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Submission Introverts STILL don't get respect

Esther Schindler writes: A few years ago, Susan Cain's book, Quiet: The Power of Introverts in a World That Can’t Stop Talking seemed to give the world a bit of enlightenment about getting the most out of people who don't think they should have to be social in order to succeed. For a while, at least some folks worked to respect the needs and advantages of introversion, such as careful, reflective thinking based on the solitude that idea-generation requires.

But in When Schools Overlook Introverts, Michael Godsey writes, "The way in which certain instructional trends — education buzzwords like “collaborative learning” and “project-based learning” and “flipped classrooms” — are applied often neglect the needs of introverts. In fact, these trends could mean that classroom environments that embrace extroverted behavior — through dynamic and social learning activities — are being promoted now more than ever." It's a thoughtful article, worth reading. As I think many people on slashdot will agree, Godsley observes, "This growing emphasis in classrooms on group projects and other interactive arrangements can be challenging for introverted students who tend to perform better when they’re working independently and in more subdued environments."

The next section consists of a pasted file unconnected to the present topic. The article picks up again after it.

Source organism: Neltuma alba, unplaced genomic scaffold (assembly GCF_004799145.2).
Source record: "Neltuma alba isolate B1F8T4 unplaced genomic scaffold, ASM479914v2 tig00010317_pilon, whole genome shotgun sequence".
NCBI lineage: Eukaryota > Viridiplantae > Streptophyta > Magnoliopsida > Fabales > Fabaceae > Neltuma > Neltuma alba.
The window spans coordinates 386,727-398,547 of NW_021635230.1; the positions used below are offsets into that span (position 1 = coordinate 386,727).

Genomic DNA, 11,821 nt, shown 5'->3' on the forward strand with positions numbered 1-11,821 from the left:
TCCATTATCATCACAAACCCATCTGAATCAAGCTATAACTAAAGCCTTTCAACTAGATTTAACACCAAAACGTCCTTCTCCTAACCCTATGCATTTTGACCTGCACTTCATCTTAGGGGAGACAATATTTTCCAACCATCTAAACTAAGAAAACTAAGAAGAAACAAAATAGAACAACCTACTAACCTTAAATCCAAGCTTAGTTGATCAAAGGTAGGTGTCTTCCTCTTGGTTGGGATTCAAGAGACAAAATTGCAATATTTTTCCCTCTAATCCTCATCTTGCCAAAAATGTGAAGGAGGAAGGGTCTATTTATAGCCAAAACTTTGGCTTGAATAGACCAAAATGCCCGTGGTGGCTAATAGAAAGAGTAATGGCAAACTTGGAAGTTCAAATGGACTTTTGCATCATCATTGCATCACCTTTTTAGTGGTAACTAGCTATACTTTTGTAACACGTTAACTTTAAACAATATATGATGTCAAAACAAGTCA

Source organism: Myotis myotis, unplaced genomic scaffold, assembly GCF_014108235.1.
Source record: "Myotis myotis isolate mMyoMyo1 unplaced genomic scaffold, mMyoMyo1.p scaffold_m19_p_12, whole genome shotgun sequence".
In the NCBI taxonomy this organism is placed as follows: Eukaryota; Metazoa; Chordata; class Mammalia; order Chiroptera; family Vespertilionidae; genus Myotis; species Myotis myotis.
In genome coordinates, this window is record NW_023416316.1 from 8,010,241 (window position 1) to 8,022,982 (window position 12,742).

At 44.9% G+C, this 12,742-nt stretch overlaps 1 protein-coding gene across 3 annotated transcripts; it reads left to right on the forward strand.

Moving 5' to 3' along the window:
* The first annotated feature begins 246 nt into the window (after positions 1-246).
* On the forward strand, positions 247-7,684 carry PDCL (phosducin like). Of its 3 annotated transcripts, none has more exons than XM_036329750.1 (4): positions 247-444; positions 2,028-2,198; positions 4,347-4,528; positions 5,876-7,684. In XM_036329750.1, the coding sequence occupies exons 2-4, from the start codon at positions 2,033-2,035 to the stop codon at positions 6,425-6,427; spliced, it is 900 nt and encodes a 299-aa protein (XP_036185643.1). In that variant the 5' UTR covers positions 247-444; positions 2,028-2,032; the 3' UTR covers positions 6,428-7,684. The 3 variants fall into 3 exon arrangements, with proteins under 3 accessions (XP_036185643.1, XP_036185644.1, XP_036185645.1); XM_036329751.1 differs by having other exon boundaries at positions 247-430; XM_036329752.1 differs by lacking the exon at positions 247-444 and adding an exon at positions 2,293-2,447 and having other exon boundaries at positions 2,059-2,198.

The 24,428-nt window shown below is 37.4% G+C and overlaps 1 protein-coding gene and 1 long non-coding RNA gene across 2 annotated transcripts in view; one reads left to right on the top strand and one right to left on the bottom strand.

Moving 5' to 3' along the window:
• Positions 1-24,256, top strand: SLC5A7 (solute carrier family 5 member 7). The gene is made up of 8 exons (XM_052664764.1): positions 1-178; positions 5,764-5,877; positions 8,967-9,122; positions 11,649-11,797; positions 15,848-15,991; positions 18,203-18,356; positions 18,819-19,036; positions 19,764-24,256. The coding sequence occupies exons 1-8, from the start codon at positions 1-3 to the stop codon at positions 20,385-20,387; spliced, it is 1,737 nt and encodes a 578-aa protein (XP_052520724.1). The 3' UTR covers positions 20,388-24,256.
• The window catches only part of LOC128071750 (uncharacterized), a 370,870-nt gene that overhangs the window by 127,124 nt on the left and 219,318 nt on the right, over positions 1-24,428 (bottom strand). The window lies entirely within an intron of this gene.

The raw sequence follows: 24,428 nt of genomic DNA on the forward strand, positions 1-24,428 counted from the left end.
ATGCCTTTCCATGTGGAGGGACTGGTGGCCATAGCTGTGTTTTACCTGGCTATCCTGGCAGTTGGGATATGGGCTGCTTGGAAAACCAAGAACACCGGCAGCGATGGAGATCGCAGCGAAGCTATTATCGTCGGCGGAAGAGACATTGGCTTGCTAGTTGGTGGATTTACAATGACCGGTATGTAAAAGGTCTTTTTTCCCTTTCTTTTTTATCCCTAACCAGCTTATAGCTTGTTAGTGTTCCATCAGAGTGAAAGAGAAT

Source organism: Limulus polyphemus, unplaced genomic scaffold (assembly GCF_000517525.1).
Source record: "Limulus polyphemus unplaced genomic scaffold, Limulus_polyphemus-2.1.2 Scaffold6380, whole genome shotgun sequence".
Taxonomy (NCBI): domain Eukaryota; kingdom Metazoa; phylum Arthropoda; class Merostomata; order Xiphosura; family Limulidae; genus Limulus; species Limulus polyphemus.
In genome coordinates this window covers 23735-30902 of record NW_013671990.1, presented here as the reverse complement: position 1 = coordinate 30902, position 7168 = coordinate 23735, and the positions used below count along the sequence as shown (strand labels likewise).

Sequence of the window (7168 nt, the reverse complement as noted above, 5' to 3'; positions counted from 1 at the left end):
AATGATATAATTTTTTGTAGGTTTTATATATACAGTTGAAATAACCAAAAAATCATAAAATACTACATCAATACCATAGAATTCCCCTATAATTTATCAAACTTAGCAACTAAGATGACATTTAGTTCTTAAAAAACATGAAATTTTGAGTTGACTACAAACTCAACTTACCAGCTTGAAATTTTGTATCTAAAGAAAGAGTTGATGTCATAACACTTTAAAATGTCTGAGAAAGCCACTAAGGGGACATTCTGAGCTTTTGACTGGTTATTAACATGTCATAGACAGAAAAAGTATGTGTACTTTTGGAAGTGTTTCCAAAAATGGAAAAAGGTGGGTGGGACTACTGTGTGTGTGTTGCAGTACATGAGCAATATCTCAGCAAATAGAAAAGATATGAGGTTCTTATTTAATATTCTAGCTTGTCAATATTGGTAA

So the larger question is... why does this society still treat introverts as second-class citizens, when most of us are aware of the value of introverts' contributions? Why do all those "open floor plans" continue to be adopted in the tech industry, when some of us need peace and quiet in order to do our best? Even though I'm a relentless extrovert, I need my "cocoon time," and few work environments (or educational institutions training us for work) respect that. I don't have answers. Maybe you do.

Comment Cost of safety (Score 2) 262

Its nice to see efforts to drive the complexity out of the design/implementation of safe code but this won't due much to improve the already error prone task of debugging optimized code. You don't always have the luxury of running a debug build, especially when analyzing a crash dump from a customer and templated/STL C++ constructs are often too complex for debuggers to parse properly. Hopefully these efforts reduce the number of crashes enough to justify the added complexity of debugging the crashes that still occur.

Submission Where Did DirectX 12 Multiadapter Come From?

Phopojijo writes: While it looks like utilizing multiple GPUs in DirectX 12 will take off, much of this setup was exposed to game developers for years. Previously, it was held back by the low number of machines with (available) mismatched graphics, the lack of compute shader support in consoles, and the difficulty in using OpenCL for a video game product. While the editorial elaborates on each of these points, it doesn't mention Explicit Linked Multiadapter in DirectX 12, which allows game developers to make similar assumptions that AMD and NVIDIA do for CrossFire and SLI, respectively, making their job even easier.

If it's worth hacking on well, it's worth hacking on for money.